Prelude to a Kiss ...Prelude to a Kiss ...Prelude to a Kiss ...

... from the loveliest Spanish senorita named Pintxo, the sexiest and most desirable in all of Spain. She's everywhere in San Sebastian, the Basque version of the tapa - everybody was supremely tempted by this display at Marche des Capucins, but we cautioned them against sampling any. Though surely delicious, this could never compare to the gourmet delights to be found in San Sebastian's pintxo bars - best to wait for the real thing that would come in a few days time.
a half dozen with a glass of wine? We felt like we robbed the restaurant!

Perhaps the oysters were better today because of one important ingredient that was missing from last night - Tabasco sauce! It was comical watching John try to ask for the ultimate oyster enhancer, first querying about the availability of hot sauce, which was only met with puzzled looks from the waitstaff. After much gesturing and discussion, in a last ditch attempt, John threw out the word "Tabasco".

"Tah bah skoh? Ah! Tah bah skoh!!!", in an a-ha moment of Newtonian proportions, a bottle of Tabasco sauce fell on our heads, drizzled itself all over our oysters, and ended up in our satisfied bellies. So you'd think that after a galette, a cafe creme, six oysters, a glass of wine, and some market samples, that we'd be done, right? Hell, no! Like the Hobbits taught us, this was all only a prelude to ... third breakfast!

We had now been in France almost 24 hours, and had yet to sample a flaky, heavenly croissant or pain au chocolat. This could not continue any longer, so we had to hit up a patisserie, only to be ... supremely disappointed.
Bright Red Funky Tomatoes ...Bright Red Funky Tomatoes ...Bright Red Funky Tomatoes ...

... the tomatoes on display at the market looked supremely tasty, including this slightly unusual variety. We never did get to sample this kind, only the more common types available, which weren't quite as delicious as their appearance suggested.
In France, the odds of having a crappy tart like we did last night, and a crappy pain au chocolat like we did today, only hours apart, is infinitesimally small. But it happened! WTF??!!!??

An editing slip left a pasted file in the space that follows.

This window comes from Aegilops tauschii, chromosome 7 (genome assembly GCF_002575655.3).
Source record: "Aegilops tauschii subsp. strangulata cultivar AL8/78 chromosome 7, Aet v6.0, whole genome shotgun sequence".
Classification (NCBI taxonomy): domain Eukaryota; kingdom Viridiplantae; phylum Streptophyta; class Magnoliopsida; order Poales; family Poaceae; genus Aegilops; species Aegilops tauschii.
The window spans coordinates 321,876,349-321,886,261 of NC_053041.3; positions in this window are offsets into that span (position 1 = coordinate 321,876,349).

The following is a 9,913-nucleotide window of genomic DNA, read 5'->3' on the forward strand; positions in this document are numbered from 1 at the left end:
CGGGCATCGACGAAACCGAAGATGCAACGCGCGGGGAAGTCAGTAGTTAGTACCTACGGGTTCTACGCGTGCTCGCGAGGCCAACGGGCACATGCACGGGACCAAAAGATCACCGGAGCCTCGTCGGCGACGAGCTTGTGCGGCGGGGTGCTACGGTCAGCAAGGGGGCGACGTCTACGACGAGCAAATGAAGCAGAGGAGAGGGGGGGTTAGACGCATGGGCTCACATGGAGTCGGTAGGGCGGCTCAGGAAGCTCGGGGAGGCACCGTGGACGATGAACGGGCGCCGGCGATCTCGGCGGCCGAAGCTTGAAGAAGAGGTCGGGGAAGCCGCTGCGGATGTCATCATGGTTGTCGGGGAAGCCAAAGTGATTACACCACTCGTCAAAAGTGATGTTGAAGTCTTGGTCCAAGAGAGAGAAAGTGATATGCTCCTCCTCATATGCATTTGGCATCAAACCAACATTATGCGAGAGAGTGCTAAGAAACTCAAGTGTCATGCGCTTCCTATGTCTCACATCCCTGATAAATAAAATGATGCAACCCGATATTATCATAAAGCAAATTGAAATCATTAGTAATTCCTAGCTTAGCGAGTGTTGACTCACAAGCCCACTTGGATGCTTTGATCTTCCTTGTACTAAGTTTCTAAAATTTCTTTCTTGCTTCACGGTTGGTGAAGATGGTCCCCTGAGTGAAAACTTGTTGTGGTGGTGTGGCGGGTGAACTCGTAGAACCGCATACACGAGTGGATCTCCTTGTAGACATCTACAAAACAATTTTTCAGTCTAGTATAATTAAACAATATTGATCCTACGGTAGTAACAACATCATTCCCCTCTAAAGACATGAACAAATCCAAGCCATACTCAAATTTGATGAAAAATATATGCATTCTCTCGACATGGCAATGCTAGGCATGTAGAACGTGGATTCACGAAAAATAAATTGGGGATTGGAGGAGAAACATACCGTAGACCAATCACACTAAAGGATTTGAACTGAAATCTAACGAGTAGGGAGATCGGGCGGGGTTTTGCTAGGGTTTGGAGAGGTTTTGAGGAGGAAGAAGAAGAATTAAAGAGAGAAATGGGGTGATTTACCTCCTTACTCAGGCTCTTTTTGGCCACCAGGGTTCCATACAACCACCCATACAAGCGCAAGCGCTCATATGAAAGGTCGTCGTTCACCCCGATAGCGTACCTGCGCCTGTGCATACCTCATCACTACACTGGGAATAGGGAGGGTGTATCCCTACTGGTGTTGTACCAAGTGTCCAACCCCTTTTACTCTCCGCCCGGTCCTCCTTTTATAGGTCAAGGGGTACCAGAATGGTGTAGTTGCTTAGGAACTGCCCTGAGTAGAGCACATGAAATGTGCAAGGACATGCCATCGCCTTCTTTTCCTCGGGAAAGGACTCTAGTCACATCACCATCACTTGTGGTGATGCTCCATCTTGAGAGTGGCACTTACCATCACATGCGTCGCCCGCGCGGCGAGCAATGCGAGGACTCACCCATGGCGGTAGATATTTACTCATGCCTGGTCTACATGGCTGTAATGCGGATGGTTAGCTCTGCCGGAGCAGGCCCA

The food in Bordeaux has been a bit bizarre, so far - in the land of France, it's virtually impossible to have a subpar meal outside of the touristy areas, and very difficult to not have almost every meal be mind-blowingly good. But that somehow happened today after lunch at La Pie Colette, our second mediocre meal in the past 24 hours. It appears that we have stepped through a portal to a dimension of pure evil, where fantastic French cuisine is not to be found on every street corner. Oh, the horror!!!

Fortunately for us, we managed to eventually find a way out of the culinary equivalent of Superman's Phantom Zone, where, instead of hurtling through space and time while stuck inside of a shard of crystal, we were trapped inside of a soggy, chewy mediocre pain au chocolat! Our escape was to the town of Bouliac, to Le Saint James to sample one of Bordeaux's numerous Michelin-starred restaurants.

After dinner, yet another evening passed out without
Bright Orange Chicken Breasts ...Bright Orange Chicken Breasts ...Bright Orange Chicken Breasts ...

... positively vibrant in comparison to what we get back home. It almost makes you think there is something wrong with it, but the truth is that this is probably far superior to what you would find at your local North American supermarket.